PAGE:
1.13.2015

A Visit to the Modibo

Modibo Sali's Compound
Last week, Ishmael, dressed in a nice boubou with a Saudi scarf draped around his shoulders and another wrapped around his face and head like a mummy, walked me down Ngatt’s main road amidst the early morning dew and cold. We slowly ambled along the side of the road, drinking in the brisk air and the rising 6:00am sun as men began taking their cows out of their concessions to let them graze on the roadside herbs. Ismael and I were heading to a man I had wanted to have a one-on-one chat with for a while: Modibo Sali. 

Modibo Sali is a regionally well-known Islamic scholar who has seen me out and about Ngatt on many occasions. A few weeks ago he walked me home one afternoon merely so he had time to converse with me in my limited Fulfulde. As he dropped me off at my home he told me, “Now I know where you live, so you have to come visit my house soon”. I figured he was just a kind, wizened Fulbe man who wanted to be hospitable, which is not uncommon in Ngatt. But a few days later, I passed him again, and Ishmael and Oumarou informed me he was a well-known Islamic scholar, and the most prominent person in Ngatt. Another few days passed and I saw Modibo Sali sitting on a roadside log with my landlord, conversing in rapid Fulfulde and watching cars pass (one of the most preferred pastimes in Ngatt). When I approached, he exclaimed to me in Fulfulde, “You still haven’t been to my house!”. I laughed and joked with him a bit, and then we arranged a meeting for me to come to visit him. “Does 6:00am tomorrow work for you?”. Sure! I was so excited to finally have a meeting with Modibo Sali. Given that I'm aiming at getting a Ph.D. focused on insurgency and terrorism, getting a better handle on Islam is definitely of interest to me - not to mention I knew Sali is Nigerian, so I was interested in getting his take on Boko Haram. I spent the night prepping questions should the conversation turn in that direction. I’m such a nerd. 

So there Ishmael and I were, walking to Modibo Sali’s house, which is fairly close to my house at the edge of Ngatt. We approached outside the greeting room/Quran study room. As we neared the doorway, Ismael and I greeted with “A-Salaam Alaikum!”, emphasizing the last syllable while bringing our right feet forward to meet our left foot and stomping it lightly against the dirt and sand floor. We took our shoes off and entered the small hut and settled down on the fuzzy prayer mats with pictures of Mecca’s Grand Mosque on them. After a few minutes, Modibo invited us into his home/bedroom where it was less drafty.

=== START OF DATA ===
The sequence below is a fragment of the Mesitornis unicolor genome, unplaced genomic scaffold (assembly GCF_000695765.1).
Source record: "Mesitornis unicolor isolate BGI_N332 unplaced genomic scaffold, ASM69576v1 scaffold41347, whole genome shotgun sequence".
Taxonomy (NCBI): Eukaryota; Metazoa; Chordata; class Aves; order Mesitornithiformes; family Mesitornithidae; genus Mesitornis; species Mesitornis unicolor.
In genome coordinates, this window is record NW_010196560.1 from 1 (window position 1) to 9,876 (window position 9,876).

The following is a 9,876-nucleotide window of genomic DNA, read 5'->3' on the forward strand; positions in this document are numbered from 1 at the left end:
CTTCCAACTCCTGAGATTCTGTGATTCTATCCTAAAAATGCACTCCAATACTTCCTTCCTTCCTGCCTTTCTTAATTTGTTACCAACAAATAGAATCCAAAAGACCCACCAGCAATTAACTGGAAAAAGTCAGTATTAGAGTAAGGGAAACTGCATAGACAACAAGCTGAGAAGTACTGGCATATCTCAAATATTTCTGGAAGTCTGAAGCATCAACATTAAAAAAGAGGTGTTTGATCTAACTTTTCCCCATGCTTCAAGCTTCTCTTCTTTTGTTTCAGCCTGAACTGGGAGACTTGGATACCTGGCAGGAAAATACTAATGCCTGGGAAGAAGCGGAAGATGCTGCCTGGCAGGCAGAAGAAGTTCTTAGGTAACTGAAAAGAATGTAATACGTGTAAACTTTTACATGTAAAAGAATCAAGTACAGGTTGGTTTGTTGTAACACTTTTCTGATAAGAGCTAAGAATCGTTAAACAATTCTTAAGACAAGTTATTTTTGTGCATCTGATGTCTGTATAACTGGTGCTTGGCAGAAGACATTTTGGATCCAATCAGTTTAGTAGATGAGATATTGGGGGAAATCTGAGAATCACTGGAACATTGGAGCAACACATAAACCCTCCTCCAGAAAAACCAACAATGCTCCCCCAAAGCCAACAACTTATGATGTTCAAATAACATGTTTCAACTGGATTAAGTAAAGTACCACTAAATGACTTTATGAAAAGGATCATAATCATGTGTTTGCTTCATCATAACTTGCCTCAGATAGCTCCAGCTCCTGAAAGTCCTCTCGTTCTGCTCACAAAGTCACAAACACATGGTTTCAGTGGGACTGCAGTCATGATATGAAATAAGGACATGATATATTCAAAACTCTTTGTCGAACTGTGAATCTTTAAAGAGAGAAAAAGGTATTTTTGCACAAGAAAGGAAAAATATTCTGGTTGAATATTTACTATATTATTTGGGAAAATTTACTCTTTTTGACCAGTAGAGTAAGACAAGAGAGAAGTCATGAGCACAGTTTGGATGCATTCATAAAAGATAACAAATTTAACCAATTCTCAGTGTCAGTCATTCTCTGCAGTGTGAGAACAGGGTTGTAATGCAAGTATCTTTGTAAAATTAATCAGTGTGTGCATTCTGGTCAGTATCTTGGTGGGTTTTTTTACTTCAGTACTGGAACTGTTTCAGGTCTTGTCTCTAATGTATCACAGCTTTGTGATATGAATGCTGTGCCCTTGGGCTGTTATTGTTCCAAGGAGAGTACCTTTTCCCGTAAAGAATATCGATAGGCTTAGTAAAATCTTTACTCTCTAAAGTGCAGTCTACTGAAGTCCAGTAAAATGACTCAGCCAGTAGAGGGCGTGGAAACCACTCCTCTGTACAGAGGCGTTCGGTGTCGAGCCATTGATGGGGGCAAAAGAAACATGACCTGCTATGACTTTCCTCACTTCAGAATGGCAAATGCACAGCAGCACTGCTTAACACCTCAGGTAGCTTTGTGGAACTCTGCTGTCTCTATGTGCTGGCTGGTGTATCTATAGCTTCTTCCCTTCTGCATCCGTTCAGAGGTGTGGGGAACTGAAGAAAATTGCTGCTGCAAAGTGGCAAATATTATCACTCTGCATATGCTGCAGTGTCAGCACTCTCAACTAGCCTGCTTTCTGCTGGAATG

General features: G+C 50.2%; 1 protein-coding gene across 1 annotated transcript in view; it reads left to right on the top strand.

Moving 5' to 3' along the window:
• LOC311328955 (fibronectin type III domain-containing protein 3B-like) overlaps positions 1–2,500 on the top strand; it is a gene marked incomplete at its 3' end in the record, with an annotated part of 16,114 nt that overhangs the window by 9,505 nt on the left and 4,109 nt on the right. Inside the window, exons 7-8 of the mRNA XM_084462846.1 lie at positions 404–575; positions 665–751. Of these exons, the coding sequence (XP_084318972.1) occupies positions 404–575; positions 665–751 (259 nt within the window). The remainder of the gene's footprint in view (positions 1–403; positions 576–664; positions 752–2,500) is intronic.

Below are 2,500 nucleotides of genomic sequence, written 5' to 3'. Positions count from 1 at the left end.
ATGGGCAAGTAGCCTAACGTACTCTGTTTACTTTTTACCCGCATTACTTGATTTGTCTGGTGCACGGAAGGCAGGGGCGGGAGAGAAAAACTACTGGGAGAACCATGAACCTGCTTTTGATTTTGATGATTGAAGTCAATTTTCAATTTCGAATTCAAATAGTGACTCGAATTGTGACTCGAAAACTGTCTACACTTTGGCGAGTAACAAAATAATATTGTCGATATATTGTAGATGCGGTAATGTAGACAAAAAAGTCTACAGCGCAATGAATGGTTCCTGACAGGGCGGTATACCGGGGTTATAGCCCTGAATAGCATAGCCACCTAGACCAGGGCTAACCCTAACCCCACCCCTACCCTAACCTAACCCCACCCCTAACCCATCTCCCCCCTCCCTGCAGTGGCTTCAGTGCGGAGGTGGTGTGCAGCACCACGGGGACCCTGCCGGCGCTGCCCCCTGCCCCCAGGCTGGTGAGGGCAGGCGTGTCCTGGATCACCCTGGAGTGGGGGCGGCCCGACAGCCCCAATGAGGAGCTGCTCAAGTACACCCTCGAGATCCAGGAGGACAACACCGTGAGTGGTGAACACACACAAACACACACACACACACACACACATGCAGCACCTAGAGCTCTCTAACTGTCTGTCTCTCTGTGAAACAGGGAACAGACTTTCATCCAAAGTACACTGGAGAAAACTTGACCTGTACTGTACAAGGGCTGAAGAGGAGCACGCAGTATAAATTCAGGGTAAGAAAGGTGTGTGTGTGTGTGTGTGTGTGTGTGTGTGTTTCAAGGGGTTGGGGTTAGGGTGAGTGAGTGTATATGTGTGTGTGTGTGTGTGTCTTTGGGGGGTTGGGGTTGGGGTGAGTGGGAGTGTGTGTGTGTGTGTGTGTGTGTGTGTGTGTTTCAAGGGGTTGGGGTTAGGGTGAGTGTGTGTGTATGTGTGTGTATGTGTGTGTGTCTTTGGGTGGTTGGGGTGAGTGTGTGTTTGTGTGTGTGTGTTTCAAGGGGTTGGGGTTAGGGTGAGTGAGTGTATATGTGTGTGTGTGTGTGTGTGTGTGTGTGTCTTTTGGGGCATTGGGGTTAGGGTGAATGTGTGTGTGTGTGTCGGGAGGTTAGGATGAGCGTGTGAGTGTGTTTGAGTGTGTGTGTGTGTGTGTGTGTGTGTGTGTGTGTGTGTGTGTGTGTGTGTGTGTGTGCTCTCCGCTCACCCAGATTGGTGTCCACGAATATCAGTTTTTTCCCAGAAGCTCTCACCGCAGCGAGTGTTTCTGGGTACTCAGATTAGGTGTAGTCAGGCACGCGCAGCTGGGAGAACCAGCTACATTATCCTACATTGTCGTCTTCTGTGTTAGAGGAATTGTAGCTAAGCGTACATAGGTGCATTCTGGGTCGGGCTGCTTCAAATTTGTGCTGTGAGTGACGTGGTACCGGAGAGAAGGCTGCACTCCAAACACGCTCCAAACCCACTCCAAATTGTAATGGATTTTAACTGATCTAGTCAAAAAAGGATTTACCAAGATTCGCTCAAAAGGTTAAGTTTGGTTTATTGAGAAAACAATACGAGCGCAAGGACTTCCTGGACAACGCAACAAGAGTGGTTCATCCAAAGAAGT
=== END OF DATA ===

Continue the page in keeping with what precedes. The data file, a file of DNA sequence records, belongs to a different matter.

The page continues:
We migrated to his other house/room, took our shoes off again, and sat cross-legged on the floor as one of Modibo Sali’s kids brought in a pot of burning charcoal for us to cozy up next to. We put our hands out over the charcoal to warm up and began getting to know each other, as BBC Hausa played on the small radio in the corner. 

Besides being an incredibly genial man, Modibo Sali is also knowledgeable and interesting. Modibo is from Yola, Adamawa, Nigeria - a town menaced by Boko Haram. Modibo Sali looked into the burning embers with his arms outstretched in front of him as he shook his head in sorrow and said in Fulfulde, “Boko Haram are bad, and they threaten my dear home”. In his youth, Modibo Sali moved to Kano, Nigeria (another town frequently the victim of Boko Haram attacks) to study Islam under Imam Ibrahim Niass’ family. 

Imam Ibrahim Niass is the leader of the Tareeqa al-Tijaniyya al-Ibrahimiyya branch of the Tijānī Sufi order within the Sunni sect of Islam. Ibran Niass is from Senegal, but his branch of Islam has spread past the borders of the senegambia and throughout North and West Africa. On one of his trips to Mecca, the Emir of Kano Nigeria at the time, Alhaji Abdullahi Bayero, decided to become a disciple to Niass. At this time, Imam Niass gained a huge following in Northern Nigeria that has since spread throughout the Grand North of Cameroon. Now his picture with his bushy white chinstrap beard is posted on stickers in nearly every taxi in the Adamawa.